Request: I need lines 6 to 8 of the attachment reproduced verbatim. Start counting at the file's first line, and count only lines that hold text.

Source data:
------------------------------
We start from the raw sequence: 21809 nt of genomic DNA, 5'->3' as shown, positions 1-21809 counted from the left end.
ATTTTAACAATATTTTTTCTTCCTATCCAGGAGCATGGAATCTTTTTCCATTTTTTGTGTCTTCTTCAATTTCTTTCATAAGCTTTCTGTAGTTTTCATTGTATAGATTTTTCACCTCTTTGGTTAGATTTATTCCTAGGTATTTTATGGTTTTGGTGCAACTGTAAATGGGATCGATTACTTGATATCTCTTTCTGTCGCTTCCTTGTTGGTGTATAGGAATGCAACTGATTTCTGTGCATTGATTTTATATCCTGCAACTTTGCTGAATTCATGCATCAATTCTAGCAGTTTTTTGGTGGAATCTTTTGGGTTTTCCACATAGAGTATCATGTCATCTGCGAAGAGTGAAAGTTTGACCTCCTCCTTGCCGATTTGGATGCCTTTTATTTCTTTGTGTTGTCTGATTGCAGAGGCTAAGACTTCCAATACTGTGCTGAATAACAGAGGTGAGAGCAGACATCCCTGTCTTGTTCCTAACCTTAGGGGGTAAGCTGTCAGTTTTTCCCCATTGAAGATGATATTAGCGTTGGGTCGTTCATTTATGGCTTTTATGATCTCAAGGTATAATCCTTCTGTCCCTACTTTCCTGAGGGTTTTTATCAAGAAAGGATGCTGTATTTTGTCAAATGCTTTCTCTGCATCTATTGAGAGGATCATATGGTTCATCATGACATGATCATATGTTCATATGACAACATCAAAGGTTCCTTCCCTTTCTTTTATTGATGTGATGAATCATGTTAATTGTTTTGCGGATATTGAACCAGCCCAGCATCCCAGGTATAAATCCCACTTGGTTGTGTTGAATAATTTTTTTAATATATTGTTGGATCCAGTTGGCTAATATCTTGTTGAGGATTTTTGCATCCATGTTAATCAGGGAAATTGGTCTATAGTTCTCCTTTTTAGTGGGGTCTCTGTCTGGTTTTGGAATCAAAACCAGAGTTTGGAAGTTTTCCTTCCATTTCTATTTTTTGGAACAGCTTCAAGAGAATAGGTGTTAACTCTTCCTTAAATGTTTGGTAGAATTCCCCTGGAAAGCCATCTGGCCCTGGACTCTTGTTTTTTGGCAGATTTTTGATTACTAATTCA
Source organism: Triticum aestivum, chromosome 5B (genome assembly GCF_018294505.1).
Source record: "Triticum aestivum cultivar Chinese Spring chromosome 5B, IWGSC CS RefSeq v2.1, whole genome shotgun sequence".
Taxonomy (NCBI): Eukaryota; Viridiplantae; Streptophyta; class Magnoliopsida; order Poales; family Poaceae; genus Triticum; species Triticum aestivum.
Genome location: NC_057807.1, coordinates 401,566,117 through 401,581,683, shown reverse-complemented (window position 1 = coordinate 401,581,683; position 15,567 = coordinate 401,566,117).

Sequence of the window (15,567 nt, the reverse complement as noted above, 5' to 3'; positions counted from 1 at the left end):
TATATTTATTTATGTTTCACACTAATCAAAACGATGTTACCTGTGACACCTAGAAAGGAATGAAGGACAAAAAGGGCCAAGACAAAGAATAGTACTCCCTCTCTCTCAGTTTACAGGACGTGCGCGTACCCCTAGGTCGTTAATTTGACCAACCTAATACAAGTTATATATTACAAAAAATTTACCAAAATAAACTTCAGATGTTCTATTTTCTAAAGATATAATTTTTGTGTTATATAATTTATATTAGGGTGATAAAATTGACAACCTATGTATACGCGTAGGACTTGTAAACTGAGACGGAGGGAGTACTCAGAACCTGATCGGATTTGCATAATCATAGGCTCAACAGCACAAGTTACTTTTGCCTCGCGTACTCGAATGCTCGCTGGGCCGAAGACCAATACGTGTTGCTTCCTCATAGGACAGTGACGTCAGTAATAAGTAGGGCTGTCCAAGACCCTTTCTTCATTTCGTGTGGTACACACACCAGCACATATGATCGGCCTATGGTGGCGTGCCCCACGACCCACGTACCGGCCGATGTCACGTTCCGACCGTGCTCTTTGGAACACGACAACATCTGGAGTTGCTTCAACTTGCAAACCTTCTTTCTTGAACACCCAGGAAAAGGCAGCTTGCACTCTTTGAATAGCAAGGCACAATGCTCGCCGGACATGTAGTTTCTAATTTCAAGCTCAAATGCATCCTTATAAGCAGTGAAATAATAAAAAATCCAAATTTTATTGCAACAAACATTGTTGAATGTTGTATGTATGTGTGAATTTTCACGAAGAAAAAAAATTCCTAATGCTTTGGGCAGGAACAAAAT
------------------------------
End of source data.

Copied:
Genome location: NC_057807.1, coordinates 401,566,117 through 401,581,683, shown reverse-complemented (window position 1 = coordinate 401,581,683; position 15,567 = coordinate 401,566,117).

Sequence of the window (15,567 nt, the reverse complement as noted above, 5' to 3'; positions counted from 1 at the left end):
TATATTTATTTATGTTTCACACTAATCAAAACGATGTTACCTGTGACACCTAGAAAGGAATGAAGGACAAAAAGGGCCAAGACAAAGAATAGTACTCCCTCTCTCTCAGTTTACAGGACGTGCGCGTACCCCTAGGTCGTTAATTTGACCAACCTAATACAAGTTATATATTACAAAAAATTTACCAAAATAAACTTCAGATGTTCTATTTTCTAAAGATATAATTTTTGTGTTATATAATTTATATTAGGGTGATAAAATTGACAACCTATGTATACGCGTAGGACTTGTAAACTGAGACGGAGGGAGTACTCAGAACCTGATCGGATTTGCATAATCATAGGCTCAACAGCACAAGTTACTTTTGCCTCGCGTACTCGAATGCTCGCTGGGCCGAAGACCAATACGTGTTGCTTCCTCATAGGACAGTGACGTCAGTAATAAGTAGGGCTGTCCAAGACCCTTTCTTCATTTCGTGTGGTACACACACCAGCACATATGATCGGCCTATGGTGGCGTGCCCCACGACCCACGTACCGGCCGATGTCACGTTCCGACCGTGCTCTTTGGAACACGACAACATCTGGAGTTGCTTCAACTTGCAAACCTTCTTTCTTGAACACCCAGGAAAAGGCAGCTTGCACTCTTTGAATAGCAAGGCACAATGCTCGCCGGACATGTAGTTTCTAATTTCAAGCTCAAATGCATCCTTATAAGCAGTGAAATAATAAAAAATCCAAATTTTATTGCAACAAACATTGTTGAATGTTGTATGTATGTGTGAATTTTCACGAAGAAAAAAAATTCCTAATGCTTTGGGCAGGAACAAAAT